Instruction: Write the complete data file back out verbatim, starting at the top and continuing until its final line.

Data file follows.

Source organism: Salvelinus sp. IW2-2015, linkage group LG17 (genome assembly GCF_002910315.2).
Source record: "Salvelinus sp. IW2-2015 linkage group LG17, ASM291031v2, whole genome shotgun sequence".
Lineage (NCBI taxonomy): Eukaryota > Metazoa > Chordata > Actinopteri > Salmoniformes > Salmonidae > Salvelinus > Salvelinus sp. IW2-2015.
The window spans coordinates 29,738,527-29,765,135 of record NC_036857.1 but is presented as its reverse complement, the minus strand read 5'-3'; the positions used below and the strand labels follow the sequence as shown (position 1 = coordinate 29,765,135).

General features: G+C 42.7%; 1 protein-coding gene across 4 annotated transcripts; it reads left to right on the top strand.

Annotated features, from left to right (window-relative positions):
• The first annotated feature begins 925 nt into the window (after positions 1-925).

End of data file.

Source organism: Salvelinus sp. IW2-2015, linkage group LG17 (genome assembly GCF_002910315.2).
Source record: "Salvelinus sp. IW2-2015 linkage group LG17, ASM291031v2, whole genome shotgun sequence".
Lineage (NCBI taxonomy): Eukaryota > Metazoa > Chordata > Actinopteri > Salmoniformes > Salmonidae > Salvelinus > Salvelinus sp. IW2-2015.
The window spans coordinates 29,738,527-29,765,135 of record NC_036857.1 but is presented as its reverse complement, the minus strand read 5'-3'; the positions used below and the strand labels follow the sequence as shown (position 1 = coordinate 29,765,135).

General features: G+C 42.7%; 1 protein-coding gene across 4 annotated transcripts; it reads left to right on the top strand.

Annotated features, from left to right (window-relative positions):
• The first annotated feature begins 925 nt into the window (after positions 1-925).